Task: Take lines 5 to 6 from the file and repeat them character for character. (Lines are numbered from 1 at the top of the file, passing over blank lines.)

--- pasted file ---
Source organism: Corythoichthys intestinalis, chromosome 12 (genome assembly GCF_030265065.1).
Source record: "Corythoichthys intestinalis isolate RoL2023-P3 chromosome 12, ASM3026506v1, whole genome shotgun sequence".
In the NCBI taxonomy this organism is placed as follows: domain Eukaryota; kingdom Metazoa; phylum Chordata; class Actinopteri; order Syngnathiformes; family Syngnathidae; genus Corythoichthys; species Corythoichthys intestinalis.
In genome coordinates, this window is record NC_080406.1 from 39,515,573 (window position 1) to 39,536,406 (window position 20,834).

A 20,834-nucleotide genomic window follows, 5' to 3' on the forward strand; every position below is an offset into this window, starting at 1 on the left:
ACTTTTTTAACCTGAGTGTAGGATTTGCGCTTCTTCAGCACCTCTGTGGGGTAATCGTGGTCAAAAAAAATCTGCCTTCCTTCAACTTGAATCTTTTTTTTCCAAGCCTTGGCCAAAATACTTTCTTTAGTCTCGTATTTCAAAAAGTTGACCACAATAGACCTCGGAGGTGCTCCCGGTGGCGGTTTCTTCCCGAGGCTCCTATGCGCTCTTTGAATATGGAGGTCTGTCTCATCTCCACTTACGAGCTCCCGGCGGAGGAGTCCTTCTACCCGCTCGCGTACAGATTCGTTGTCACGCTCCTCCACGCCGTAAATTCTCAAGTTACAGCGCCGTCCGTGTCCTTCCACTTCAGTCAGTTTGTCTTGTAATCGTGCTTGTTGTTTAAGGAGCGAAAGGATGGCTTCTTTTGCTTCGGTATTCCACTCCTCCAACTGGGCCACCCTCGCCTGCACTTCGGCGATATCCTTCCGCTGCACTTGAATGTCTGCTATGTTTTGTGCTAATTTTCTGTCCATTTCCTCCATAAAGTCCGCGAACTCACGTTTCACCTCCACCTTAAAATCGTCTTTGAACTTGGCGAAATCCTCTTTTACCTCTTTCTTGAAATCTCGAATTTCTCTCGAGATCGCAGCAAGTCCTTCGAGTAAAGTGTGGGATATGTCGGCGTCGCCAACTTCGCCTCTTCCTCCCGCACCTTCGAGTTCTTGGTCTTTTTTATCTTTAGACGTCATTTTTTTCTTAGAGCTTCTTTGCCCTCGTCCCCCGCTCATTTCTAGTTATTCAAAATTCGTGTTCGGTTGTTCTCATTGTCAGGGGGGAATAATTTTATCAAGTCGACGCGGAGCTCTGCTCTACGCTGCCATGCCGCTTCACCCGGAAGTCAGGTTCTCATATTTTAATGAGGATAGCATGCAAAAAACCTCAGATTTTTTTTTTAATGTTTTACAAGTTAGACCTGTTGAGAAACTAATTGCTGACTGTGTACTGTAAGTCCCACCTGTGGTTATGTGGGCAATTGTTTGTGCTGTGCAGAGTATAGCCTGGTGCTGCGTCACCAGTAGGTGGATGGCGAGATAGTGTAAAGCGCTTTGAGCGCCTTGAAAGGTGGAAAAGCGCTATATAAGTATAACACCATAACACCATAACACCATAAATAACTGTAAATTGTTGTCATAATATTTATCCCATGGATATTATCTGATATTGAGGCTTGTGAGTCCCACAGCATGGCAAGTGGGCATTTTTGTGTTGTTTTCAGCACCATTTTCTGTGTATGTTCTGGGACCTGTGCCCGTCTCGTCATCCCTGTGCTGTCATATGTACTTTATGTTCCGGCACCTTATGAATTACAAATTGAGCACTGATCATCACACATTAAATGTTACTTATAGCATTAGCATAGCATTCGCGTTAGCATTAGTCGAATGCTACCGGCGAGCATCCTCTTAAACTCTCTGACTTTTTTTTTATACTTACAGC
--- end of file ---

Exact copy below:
A 20,834-nucleotide genomic window follows, 5' to 3' on the forward strand; every position below is an offset into this window, starting at 1 on the left:
ACTTTTTTAACCTGAGTGTAGGATTTGCGCTTCTTCAGCACCTCTGTGGGGTAATCGTGGTCAAAAAAAATCTGCCTTCCTTCAACTTGAATCTTTTTTTTCCAAGCCTTGGCCAAAATACTTTCTTTAGTCTCGTATTTCAAAAAGTTGACCACAATAGACCTCGGAGGTGCTCCCGGTGGCGGTTTCTTCCCGAGGCTCCTATGCGCTCTTTGAATATGGAGGTCTGTCTCATCTCCACTTACGAGCTCCCGGCGGAGGAGTCCTTCTACCCGCTCGCGTACAGATTCGTTGTCACGCTCCTCCACGCCGTAAATTCTCAAGTTACAGCGCCGTCCGTGTCCTTCCACTTCAGTCAGTTTGTCTTGTAATCGTGCTTGTTGTTTAAGGAGCGAAAGGATGGCTTCTTTTGCTTCGGTATTCCACTCCTCCAACTGGGCCACCCTCGCCTGCACTTCGGCGATATCCTTCCGCTGCACTTGAATGTCTGCTATGTTTTGTGCTAATTTTCTGTCCATTTCCTCCATAAAGTCCGCGAACTCACGTTTCACCTCCACCTTAAAATCGTCTTTGAACTTGGCGAAATCCTCTTTTACCTCTTTCTTGAAATCTCGAATTTCTCTCGAGATCGCAGCAAGTCCTTCGAGTAAAGTGTGGGATATGTCGGCGTCGCCAACTTCGCCTCTTCCTCCCGCACCTTCGAGTTCTTGGTCTTTTTTATCTTTAGACGTCATTTTTTTCTTAGAGCTTCTTTGCCCTCGTCCCCCGCTCATTTCTAGTTATTCAAAATTCGTGTTCGGTTGTTCTCATTGTCAGGGGGGAATAATTTTATCAAGTCGACGCGGAGCTCTGCTCTACGCTGCCATGCCGCTTCACCCGGAAGTCAGGTTCTCATATTTTAATGAGGATAGCATGCAAAAAACCTCAGATTTTTTTTTTAATGTTTTACAAGTTAGACCTGTTGAGAAACTAATTGCTGACTGTGTACTGTAAGTCCCACCTGTGGTTATGTGGGCAATTGTTTGTGCTGTGCAGAGTATAGCCTGGTGCTGCGTCACCAGTAGGTGGATGGCGAGATAGTGTAAAGCGCTTTGAGCGCCTTGAAAGGTGGAAAAGCGCTATATAAGTATAACACCATAACACCATAACACCATAAATAACTGTAAATTGTTGTCATAATATTTATCCCATGGATATTATCTGATATTGAGGCTTGTGAGTCCCACAGCATGGCAAGTGGGCATTTTTGTGTTGTTTTCAGCACCATTTTCTGTGTATGTTCTGGGACCTGTGCCCGTCTCGTCATCCCTGTGCTGTCATATGTACTTTATGTTCCGGCACCTTATGAATTACAAATTGAGCACTGATCATCACACATTAAATGTTACTTATAGCATTAGCATAGCATTCGCGTTAGCATTAGTCGAATGCTACCGGCGAGCATCCTCTTAAACTCTCTGACTTTTTTTTTATACTTACAGC